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Elderly Incontinence: Treatment Options and Caregiver Tips

Written by Michaela Kitchen
 about the author
8 minute readLast updated April 25, 2023
Reviewed by Amanda LundbergAmanda Lundberg is a nurse with over 10 years of experience in clinical settings. She is an expert in family medicine as well as various specialties. Her holistic approach to health focuses on wellness and preventative care. She now writes content for health and wellness brands under her company name, Locksley Content.

For older adults who previously didn’t have trouble making it to the bathroom, experiencing incontinence can leave them feeling embarrassed. Incontinence occurs when there is a problem holding urine or stool. When parents experience these issues, it can prevent them from doing activities they enjoy, like going for walks or gardening, due to fear of an accident. Various lifestyle changes and medical interventions are available to help manage the condition and help your senior loved one regain their independence.

Key Takeaways

  1. There are two main types of incontinence, urinary and bowel. Incontinence can stem from many health conditions and be treated in various ways.
  2. Incontinence issues are common in senior adults. Dealing with these issues can leave adults feeling vulnerable and embarrassed.
  3. Adults can lessen incontinence effects. Those with incontinence may find relief through lifestyle changes or medical intervention.
  4. Adult children can help their parents manage incontinence. Setting up a daily schedule and acting with compassion can help minimize embarrassment.

What is incontinence?

Incontinence happens when muscles in the bladder and bowel do not tense up and relax as they should, causing uncontrolled urination or bowel movements. There are two types of incontinence: urinary incontinence, also known as bladder incontinence, and bowel incontinence, also known as fecal incontinence.[01]
Incontinence can also be acute or chronic. Acute incontinence can last a short period and is usually caused by medications or infections.[02,03] Chronic incontinence can be an ongoing issue and is caused by malfunction of the muscle that makes the bladder contract.[02] A wide range of conditions may cause incontinence.

How common is incontinence for seniors?

As we age, the muscles around the bladder and rectum can deteriorate and bladder elasticity may weaken, making older adults more susceptible to incontinence. According to the Centers for Disease Control and Prevention, 51% of seniors of all genders self-reported urinary or bowel leakage. Incontinence is more common in women. In the same study, 55% of women self-reported urinary incontinence.[04]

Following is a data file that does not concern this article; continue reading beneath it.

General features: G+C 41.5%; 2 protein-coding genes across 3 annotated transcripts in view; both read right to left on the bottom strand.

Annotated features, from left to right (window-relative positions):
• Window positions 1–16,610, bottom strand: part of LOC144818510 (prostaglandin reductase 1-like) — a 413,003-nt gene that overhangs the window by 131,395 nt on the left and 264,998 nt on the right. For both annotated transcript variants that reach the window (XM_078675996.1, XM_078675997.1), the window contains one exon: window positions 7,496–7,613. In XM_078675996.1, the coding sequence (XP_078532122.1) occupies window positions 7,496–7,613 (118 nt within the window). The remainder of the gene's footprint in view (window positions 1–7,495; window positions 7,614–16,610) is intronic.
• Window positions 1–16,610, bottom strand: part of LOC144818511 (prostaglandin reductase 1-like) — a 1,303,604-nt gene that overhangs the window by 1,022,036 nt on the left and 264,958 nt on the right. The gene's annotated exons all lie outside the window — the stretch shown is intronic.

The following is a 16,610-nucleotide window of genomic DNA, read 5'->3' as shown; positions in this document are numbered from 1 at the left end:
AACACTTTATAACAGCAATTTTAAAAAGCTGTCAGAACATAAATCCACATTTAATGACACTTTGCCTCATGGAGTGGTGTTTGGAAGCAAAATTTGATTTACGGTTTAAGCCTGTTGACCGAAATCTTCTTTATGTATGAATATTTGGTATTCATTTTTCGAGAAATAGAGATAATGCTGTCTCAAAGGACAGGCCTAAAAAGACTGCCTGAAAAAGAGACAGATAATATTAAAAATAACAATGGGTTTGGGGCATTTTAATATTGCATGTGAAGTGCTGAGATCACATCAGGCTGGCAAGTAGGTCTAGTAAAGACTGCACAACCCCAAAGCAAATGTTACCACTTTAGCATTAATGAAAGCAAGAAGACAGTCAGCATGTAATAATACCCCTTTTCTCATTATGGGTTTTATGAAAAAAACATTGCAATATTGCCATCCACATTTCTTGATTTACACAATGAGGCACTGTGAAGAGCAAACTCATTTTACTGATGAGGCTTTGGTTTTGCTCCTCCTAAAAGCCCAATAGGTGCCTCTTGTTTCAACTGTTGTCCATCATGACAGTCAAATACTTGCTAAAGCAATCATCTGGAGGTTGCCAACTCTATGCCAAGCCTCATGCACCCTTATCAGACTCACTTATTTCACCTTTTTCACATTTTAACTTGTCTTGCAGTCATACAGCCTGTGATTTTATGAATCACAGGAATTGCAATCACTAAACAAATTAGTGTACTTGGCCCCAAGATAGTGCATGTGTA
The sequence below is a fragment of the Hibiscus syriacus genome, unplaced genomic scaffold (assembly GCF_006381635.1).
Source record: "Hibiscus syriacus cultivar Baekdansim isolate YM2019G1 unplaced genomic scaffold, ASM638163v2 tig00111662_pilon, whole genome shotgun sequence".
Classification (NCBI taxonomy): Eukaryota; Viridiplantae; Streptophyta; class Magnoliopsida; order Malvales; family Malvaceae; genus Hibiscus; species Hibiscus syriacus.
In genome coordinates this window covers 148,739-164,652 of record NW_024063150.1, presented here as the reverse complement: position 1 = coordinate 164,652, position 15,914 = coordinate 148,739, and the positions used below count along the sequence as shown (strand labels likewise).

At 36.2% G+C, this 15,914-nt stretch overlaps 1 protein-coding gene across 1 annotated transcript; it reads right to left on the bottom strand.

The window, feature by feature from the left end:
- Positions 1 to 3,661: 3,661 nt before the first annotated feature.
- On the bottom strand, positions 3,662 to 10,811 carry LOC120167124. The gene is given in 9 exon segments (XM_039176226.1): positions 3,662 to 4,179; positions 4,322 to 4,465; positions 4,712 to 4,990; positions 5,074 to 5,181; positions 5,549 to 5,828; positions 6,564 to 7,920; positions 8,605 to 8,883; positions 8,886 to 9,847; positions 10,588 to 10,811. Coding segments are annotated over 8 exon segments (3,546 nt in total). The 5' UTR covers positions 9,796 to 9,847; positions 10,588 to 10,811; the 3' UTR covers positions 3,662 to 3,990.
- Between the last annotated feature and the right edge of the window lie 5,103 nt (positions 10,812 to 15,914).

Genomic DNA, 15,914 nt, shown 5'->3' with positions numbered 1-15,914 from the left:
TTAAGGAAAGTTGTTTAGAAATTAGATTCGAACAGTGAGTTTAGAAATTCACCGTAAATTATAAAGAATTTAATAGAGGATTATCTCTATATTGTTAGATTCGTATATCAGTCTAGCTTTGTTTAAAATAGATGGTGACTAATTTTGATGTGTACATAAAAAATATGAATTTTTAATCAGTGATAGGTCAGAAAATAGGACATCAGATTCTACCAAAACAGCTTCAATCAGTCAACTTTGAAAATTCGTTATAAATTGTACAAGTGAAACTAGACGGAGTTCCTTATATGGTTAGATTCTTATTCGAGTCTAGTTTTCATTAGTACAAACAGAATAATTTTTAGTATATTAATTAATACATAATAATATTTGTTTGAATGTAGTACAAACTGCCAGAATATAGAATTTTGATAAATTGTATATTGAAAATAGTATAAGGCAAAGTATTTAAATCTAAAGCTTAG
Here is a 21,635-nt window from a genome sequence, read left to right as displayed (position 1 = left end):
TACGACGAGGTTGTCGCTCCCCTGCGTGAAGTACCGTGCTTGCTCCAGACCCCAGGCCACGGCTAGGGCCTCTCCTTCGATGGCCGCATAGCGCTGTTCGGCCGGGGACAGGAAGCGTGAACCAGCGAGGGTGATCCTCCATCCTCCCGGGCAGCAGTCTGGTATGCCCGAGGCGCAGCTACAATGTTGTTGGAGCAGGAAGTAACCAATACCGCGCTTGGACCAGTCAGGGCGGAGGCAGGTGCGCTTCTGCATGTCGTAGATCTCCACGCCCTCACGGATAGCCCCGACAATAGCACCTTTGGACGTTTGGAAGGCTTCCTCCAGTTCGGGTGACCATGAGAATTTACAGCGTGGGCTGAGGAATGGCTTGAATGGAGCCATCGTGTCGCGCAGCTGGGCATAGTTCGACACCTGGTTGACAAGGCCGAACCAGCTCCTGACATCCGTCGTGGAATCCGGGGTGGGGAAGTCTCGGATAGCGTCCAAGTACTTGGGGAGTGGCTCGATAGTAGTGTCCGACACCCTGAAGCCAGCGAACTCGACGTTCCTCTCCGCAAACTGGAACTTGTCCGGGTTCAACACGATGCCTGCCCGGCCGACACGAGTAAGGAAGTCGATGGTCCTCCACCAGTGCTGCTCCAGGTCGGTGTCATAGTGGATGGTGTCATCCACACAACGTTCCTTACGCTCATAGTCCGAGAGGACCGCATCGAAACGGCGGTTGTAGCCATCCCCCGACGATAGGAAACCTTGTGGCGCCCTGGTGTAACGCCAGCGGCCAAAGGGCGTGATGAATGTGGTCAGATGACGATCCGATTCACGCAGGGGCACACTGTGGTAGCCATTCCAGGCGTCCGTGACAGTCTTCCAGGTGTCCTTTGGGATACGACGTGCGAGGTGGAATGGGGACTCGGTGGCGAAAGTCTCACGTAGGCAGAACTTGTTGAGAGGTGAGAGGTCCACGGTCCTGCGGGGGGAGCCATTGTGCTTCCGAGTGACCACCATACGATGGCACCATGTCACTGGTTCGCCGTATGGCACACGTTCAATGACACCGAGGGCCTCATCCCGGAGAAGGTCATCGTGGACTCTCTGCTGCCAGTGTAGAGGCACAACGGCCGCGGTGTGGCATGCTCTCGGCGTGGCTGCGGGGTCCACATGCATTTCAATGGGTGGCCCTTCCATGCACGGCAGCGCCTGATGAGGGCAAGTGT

For women, incontinence can begin during or after pregnancy and after the hormonal changes associated with menopause.[05] But for men, urinary incontinence can indicate an enlarged prostate. Although both women and men can be affected by incontinence, each may have different causes and approaches to treatment and care.

What causes urinary incontinence?

The tightening and relaxing of muscles in and around the urinary system is vital to the system working as it should. When they don’t, urine can leak causing urinary incontinence.[03]
Causes of urinary incontinence include but are not limited to:
  • Urinary tract infections, also known as UTIs
  • Nerve damage in the pelvic or back area
  • Waiting long periods of time to release urine
  • Living with arthritis, making it harder to get to the bathroom
  • Organ prolapse in the pelvis [01,03]

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Types of urinary incontinence

There are several types of urinary incontinence caused by different ailments. Types of urinary incontinence include:
  • Stress incontinence. Most common in middle-aged women, stress incontinence happens when urine leaks due to pressure on the bladder. This can happen during exercise, laughing, sneezing, coughing, or lifting heavy objects.
  • Urge incontinence or overactive bladder. When a sudden urge to urinate happens and reaching the restroom in time is a challenge, urge incontinence or overactive bladder is occurring. Adults living with Alzheimer’s disease, multiple sclerosis, or the effects of a stroke often experience this type of incontinence.